“Victor had a very, – I cannot stress it enough – very difficult scene to act at such a young age. He had to pretend to have kissed a boy in school, to dress up, to wear lipstick, and more. Still, he did an amazing job and was so right for the role. He was extremely patient and open-minded for this movie. Not to mention, he was very professional on set for such a young age. He listened to the director very well and was open to giving his input whenever he didn’t feel comfortable,” noted Emmanuel.

If you ask Gilbert, however, the film simply helped him tell an important story to the world and he was happy to have had the opportunity. Even he himself was moved by his character’s strength and determination. To play such an integral character at such a young age is a rare feat for any child actor and he hopes to be able to do so again in future.

“I think the story of this film is important because there are tons of people who are still too shy to love another person of the same gender. I think these kinds of films help these people come forward. It is so important to respect people for who they are. Films have a big impact on people and they can influence generations,” told Gilbert.

Upon wrapping The Kiss, it made its way to several prestigious film festivals in Orlando, Los Angeles, Brazil, Cannes, Germany, Sweden, and many more. Gilbert, along with everyone else involved in the film, are excited to see where else The Kiss will go and how many more lives they can touch with this incredible story.

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Anna Pniowsky masters different levels of fear to terrify audiences in ‘He’s Out There’

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Photo by Kevin McIntyre

Even at the age of 12, Anna Pniowsky understands that choosing to pursue a career as an actress would not be worth doing for the wrong reasons. It is a cutthroat field to work in and if you wish to become an actress for glamor or fame, it is unlikely that you will be able to withstand the pressure and the challenges that you will be faced with. Pniowsky knows that becoming an actress involves a type of perseverance that most individuals will never require in their lifetimes. She is always on her game, ready for any audition, callback, or role that she is tasked with. On top of that, she has mastered the ability to look self-doubt in the face and turn it away. Her love for acting transcends any obstacle that she comes across and by believing in herself and surrounding herself with people who support her dreams, she has no doubt that she will be acting for years to come.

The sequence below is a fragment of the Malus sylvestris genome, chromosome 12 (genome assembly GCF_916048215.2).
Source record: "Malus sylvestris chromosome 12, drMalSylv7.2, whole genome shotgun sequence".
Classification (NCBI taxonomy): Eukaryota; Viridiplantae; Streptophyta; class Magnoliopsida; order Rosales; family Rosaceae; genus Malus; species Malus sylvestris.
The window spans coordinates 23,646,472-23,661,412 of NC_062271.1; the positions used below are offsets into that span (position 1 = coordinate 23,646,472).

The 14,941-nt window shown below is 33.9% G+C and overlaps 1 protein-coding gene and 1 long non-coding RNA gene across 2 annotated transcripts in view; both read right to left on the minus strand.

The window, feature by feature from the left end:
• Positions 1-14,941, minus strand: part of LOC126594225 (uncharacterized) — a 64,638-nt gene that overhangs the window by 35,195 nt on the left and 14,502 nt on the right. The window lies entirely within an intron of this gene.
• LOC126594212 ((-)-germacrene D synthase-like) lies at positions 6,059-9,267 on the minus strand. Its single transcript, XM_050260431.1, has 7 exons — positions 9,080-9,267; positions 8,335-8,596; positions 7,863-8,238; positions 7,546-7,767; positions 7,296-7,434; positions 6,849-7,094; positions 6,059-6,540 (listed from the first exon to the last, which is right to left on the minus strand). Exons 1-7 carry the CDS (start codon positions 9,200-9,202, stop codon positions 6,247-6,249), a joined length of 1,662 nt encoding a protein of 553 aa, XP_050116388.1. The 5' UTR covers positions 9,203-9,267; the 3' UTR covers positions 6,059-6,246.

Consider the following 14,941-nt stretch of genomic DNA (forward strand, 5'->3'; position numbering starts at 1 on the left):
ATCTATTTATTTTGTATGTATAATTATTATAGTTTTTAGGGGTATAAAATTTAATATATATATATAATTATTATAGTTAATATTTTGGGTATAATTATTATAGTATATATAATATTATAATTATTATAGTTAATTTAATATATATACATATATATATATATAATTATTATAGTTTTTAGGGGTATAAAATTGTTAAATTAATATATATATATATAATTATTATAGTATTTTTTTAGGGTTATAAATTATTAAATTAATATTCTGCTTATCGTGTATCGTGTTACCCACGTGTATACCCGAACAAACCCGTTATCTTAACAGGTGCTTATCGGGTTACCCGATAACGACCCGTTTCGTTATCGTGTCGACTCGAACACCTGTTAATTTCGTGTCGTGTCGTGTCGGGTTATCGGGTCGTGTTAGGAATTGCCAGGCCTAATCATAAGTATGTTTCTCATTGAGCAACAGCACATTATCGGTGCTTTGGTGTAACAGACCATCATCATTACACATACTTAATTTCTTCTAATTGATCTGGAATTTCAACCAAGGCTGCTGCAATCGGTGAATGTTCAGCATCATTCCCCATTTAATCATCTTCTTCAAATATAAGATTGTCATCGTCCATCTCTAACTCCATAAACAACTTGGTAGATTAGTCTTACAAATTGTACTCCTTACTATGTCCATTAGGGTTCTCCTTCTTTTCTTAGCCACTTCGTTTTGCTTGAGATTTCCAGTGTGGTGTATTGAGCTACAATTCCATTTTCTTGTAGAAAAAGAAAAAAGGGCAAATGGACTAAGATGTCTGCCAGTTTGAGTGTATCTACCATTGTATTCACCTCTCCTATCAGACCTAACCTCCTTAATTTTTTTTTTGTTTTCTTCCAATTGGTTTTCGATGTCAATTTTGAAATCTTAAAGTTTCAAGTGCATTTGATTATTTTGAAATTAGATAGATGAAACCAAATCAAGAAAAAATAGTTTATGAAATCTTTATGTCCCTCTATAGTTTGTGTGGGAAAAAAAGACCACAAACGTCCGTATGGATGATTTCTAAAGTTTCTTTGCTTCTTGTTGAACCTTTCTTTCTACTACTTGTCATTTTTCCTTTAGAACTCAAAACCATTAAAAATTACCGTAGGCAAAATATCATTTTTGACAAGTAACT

“If you feel that acting is truly in your blood, remember the well-known adage – it is a marathon, not a sprint. It takes a lot of auditions before you book something. You will feel self-doubt and you will want to give up, but if you truly love it, you can push forward. You just have to believe in yourself,” told Pniowsky.

Despite her age, Pniowsky has earned herself a breadth of experience and training in her field. Just this past year, she landed the lead role in a film written, directed, and starred in by Oscar-winning actor Casey Affleck. The film, Light of My Life, is a drama about a father (played by Affleck) and his daughter (played by Pniowsky) who live on the outskirts of a society that was destroyed by a pandemic ten years ago. Buzz about Pniowsky’s role in the film is already gaining traction as being a career-defining moment for the talented young actress and audiences everywhere are eager to see what happens when it premieres.